Let us have a moment of silence for the Pat Fitzpatrick I knew
Gainesville, Florida, should pause for a moment of silence at the next City Commission meeting on Thursday, April 5, 2012, in memory of the Pat Fitzpatrick I once knew. Though each of us fancied ourselves as advocates for the poor, we had different roots. Mine were secular, Pat’s religious.
Like many we knew in common from our days in the last century when we worked together for the now defunct legal services for the poor law reform/test case program, the Pat I knew would never waste his time with silly homilies..
We often met at City Commission meetings. We would compare notes about being arrested by Gainesville police for our protests, or reminisce about the local elections we lost, but not before we gave the 1%ers some of the best pieces of our minds.
Many of you perhaps did not notice when Pat first began to change. I would trace the descent from the time he learned this year that he would be given the highest honor offered to a white man by the historically black local Martin Luther King, Jr., Commission. He apparently was being rewarded for what he did for the homeless, without noticing the fine print which suggested he should not do it again.
Before that time, Pat periodically would lash out at City Commission meetings with a string of words worthy of late night CBS TV host Craig Ferguson, until the presiding Mayor directed his removal from the Council chamber. But after getting his award, Pat would come to the microphone and do a recognizable song and dance, as if he had become the Commission jester.
Commissioner Susan Bottcher would scowl at his behavior when the original Pat was being Pat and insulting the mayor and the other elected officials for refusing to allow more than 130 people to get lunch from St. Francis House, until the downtown business community allowed them to do so. But Mother Bottcher seemed to love the new man even when Pat stayed an extra moment or two at the microphone, for example, to commend the City’s elected officials as being the finest, or to praise City Attorney Marion Radson.
Anyone could see the tell-tale signs of the swelling head symptom of the illness, when Pat asked to perform community service for the City Attorney, if he were found guilty of having trespassed at the Bo Diddley public plaza. But by yesterday, when the Gainesville Sun published a letter in his name which the Pat Fitzgerald I knew would decry for its false piety, few could doubt that this noble creature had taken a turn for the worse. He was in the final stages of “Standing Pat.”
Who would imagine we would live to see the day when Pat would praise the top 1% of Gainesville including the Sun for coming together to bring the Mindtree Corporation to town? Then came several paragraphs in which Standing Pat began with the question: “Wouldn’t it be nice?”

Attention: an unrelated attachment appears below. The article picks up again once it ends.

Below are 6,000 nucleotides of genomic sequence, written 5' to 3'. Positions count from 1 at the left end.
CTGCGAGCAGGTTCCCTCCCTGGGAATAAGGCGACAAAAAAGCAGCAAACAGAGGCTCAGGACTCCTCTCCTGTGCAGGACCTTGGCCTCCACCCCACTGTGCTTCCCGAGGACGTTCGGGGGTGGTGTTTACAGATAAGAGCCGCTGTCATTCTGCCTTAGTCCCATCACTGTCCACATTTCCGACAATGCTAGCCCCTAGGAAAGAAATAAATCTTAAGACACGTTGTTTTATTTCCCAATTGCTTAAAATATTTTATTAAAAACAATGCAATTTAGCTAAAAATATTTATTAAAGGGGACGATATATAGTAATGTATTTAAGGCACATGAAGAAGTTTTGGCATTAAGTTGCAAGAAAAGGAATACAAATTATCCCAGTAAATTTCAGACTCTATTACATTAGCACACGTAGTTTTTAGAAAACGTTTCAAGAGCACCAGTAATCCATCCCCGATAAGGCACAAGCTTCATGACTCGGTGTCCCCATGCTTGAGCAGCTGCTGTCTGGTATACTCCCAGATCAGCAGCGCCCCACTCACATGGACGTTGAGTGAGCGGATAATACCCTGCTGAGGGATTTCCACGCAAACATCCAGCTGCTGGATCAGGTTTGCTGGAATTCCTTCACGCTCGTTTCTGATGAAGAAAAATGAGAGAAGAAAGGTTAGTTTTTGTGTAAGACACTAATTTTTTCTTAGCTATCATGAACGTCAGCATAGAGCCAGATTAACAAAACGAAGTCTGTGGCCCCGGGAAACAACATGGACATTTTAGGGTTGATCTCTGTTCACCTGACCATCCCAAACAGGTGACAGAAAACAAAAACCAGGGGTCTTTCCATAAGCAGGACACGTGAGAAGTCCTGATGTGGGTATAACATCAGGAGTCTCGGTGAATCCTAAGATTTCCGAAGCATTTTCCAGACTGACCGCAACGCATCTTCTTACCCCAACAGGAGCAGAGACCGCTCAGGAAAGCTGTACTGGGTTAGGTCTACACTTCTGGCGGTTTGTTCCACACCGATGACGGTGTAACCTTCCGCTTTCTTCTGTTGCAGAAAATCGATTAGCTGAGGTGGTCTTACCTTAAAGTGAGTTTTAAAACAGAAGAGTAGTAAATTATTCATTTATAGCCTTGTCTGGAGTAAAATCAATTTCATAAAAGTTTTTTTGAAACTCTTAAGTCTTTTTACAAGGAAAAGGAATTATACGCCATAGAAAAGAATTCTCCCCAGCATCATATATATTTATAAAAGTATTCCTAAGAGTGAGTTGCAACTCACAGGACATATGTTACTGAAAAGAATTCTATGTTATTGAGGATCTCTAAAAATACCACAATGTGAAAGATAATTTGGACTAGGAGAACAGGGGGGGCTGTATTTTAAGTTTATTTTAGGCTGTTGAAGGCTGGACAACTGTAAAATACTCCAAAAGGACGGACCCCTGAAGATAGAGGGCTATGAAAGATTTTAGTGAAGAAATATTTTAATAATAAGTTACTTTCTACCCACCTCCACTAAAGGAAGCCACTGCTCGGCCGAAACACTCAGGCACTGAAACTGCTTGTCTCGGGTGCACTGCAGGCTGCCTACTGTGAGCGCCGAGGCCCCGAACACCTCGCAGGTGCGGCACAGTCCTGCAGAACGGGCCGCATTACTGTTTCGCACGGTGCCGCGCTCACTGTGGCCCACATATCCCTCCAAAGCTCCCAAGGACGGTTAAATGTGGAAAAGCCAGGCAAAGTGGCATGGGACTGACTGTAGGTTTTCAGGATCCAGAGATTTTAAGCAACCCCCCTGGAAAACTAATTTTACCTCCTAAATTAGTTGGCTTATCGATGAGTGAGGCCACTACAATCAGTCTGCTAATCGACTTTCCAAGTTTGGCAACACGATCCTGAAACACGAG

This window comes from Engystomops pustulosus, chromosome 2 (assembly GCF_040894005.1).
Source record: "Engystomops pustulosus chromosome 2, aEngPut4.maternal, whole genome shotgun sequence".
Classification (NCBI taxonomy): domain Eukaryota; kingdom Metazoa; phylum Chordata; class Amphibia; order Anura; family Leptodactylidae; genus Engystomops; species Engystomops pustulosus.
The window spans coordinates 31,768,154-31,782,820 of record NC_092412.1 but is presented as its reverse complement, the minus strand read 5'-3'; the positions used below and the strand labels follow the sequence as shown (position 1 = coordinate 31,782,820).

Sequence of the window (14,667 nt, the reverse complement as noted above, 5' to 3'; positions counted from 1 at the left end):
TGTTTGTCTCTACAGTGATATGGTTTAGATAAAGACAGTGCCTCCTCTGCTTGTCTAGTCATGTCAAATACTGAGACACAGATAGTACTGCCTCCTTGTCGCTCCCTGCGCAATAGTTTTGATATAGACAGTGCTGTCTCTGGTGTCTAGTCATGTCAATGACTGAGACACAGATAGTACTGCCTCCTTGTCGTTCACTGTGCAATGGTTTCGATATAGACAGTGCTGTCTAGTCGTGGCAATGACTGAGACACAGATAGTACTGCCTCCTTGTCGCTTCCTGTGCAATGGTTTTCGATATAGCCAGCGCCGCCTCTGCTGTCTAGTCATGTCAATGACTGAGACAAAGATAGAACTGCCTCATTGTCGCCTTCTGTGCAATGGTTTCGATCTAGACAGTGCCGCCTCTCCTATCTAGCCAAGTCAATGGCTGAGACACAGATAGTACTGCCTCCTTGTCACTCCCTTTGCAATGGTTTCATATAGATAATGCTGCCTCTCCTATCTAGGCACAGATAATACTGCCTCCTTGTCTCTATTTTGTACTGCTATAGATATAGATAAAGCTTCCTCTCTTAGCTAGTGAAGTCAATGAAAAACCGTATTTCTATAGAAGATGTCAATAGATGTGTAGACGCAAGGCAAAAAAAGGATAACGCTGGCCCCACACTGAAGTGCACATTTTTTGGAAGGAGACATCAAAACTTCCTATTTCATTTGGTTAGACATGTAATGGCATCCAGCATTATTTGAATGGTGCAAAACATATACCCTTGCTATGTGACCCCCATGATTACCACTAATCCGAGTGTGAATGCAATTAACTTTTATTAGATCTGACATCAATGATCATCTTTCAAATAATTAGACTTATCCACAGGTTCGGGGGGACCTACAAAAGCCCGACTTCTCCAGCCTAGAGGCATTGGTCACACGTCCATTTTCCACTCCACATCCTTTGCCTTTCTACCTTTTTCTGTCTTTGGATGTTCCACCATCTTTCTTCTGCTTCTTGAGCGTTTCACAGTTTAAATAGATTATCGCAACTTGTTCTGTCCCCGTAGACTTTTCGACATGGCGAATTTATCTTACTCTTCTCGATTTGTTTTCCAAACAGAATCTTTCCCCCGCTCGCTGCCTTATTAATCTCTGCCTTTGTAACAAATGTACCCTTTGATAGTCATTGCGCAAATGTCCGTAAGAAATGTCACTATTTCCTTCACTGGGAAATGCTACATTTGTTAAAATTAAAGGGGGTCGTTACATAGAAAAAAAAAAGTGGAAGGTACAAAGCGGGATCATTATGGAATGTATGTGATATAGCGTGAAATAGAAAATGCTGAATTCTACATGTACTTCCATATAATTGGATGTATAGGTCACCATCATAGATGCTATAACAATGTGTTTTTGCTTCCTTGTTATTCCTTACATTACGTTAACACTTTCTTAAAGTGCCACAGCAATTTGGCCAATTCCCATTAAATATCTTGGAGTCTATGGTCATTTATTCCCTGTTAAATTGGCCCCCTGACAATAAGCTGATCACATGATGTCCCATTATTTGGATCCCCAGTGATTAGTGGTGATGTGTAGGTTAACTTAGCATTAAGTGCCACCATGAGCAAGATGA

The Pat I knew understood the answer. The response was not to the lyrics of the Beach Boys, but to the declarations by the late Malvina Reynolds: “It isn’t nice to block the doorway, it isn’t nice to go to jail, there are nicer ways to do it but the nice ways always fail. It isn’t nice, it isn’t nice, but thanks for your advice, ‘cause if that is Freedom’s price, we don’t mind.”
I choked with tears when this Standing Pat concluded his letter with paragraphs about the dream of a City Commissioner who spoke about having Southwest Second Avenue connecting the university to the downtown. Standing Pat wrote: “Wouldn’t it be nice if the dream was to not let any of Gainesville’s children go to bed hungry? Where are our priorities?”
The Pat I knew understood that the top 1% of Gainesville who brought Mindtree to town, to Innovation Square on Southwest Second Avenue, gave up on doing anything nice for children or for the 99% of us when they closed the doors to Alachua General Hospital for the last time on that very site on Nov. 1, 2009.
The 1% including Shands, UF, the Chamber of Commerce, and the obscenely salaried City Charter officers have different dreams altogether. They have their eye for instance on expensive organ transplants rather than health care for children or the poor, so that perhaps the next Steve Jobes can be kept alive….
But Standing Pat apparently had forgotten. Alas, it is symptomatic of the condition when one of the 99% thinks he or she will be listened to by the 1%.
Perhaps Pat and I will meet again in a better world. Wait. Listen to me. I think I may be catching whatever it was that did in my old friend. I’ll stop here.